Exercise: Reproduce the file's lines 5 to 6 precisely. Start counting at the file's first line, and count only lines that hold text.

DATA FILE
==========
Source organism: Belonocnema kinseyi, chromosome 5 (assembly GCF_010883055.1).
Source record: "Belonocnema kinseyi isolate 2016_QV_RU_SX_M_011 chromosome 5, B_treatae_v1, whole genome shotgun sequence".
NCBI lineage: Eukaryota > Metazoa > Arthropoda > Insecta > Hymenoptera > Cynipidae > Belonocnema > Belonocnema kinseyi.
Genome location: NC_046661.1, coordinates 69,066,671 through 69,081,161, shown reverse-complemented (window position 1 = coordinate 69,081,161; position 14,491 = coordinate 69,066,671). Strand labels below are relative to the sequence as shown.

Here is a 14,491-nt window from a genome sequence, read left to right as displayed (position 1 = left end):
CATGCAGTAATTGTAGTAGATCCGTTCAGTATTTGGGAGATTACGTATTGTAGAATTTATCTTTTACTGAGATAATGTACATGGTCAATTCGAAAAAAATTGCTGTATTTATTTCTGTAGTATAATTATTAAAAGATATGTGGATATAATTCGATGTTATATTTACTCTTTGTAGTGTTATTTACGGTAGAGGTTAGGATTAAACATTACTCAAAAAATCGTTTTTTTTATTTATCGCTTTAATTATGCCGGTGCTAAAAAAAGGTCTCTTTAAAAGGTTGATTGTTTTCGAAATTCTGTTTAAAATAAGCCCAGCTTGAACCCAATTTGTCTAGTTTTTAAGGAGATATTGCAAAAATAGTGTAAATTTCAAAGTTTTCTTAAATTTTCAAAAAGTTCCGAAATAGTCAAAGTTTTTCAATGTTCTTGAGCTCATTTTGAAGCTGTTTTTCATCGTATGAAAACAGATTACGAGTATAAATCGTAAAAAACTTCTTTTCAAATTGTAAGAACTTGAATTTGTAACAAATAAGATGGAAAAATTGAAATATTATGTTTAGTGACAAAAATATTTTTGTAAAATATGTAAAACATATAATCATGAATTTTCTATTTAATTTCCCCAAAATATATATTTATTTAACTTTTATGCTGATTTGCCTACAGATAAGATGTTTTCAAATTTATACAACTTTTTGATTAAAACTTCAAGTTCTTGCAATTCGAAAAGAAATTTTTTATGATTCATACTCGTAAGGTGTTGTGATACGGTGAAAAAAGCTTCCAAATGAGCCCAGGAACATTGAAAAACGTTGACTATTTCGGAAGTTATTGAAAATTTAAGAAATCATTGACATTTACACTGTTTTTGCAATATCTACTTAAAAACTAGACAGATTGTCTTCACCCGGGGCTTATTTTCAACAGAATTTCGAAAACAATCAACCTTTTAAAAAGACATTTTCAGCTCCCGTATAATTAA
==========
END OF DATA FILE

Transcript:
Here is a 14,491-nt window from a genome sequence, read left to right as displayed (position 1 = left end):
CATGCAGTAATTGTAGTAGATCCGTTCAGTATTTGGGAGATTACGTATTGTAGAATTTATCTTTTACTGAGATAATGTACATGGTCAATTCGAAAAAAATTGCTGTATTTATTTCTGTAGTATAATTATTAAAAGATATGTGGATATAATTCGATGTTATATTTACTCTTTGTAGTGTTATTTACGGTAGAGGTTAGGATTAAACATTACTCAAAAAATCGTTTTTTTTATTTATCGCTTTAATTATGCCGGTGCTAAAAAAAGGTCTCTTTAAAAGGTTGATTGTTTTCGAAATTCTGTTTAAAATAAGCCCAGCTTGAACCCAATTTGTCTAGTTTTTAAGGAGATATTGCAAAAATAGTGTAAATTTCAAAGTTTTCTTAAATTTTCAAAAAGTTCCGAAATAGTCAAAGTTTTTCAATGTTCTTGAGCTCATTTTGAAGCTGTTTTTCATCGTATGAAAACAGATTACGAGTATAAATCGTAAAAAACTTCTTTTCAAATTGTAAGAACTTGAATTTGTAACAAATAAGATGGAAAAATTGAAATATTATGTTTAGTGACAAAAATATTTTTGTAAAATATGTAAAACATATAATCATGAATTTTCTATTTAATTTCCCCAAAATATATATTTATTTAACTTTTATGCTGATTTGCCTACAGATAAGATGTTTTCAAATTTATACAACTTTTTGATTAAAACTTCAAGTTCTTGCAATTCGAAAAGAAATTTTTTATGATTCATACTCGTAAGGTGTTGTGATACGGTGAAAAAAGCTTCCAAATGAGCCCAGGAACATTGAAAAACGTTGACTATTTCGGAAGTTATTGAAAATTTAAGAAATCATTGACATTTACACTGTTTTTGCAATATCTACTTAAAAACTAGACAGATTGTCTTCACCCGGGGCTTATTTTCAACAGAATTTCGAAAACAATCAACCTTTTAAAAAGACATTTTCAGCTCCCGTATAATTAA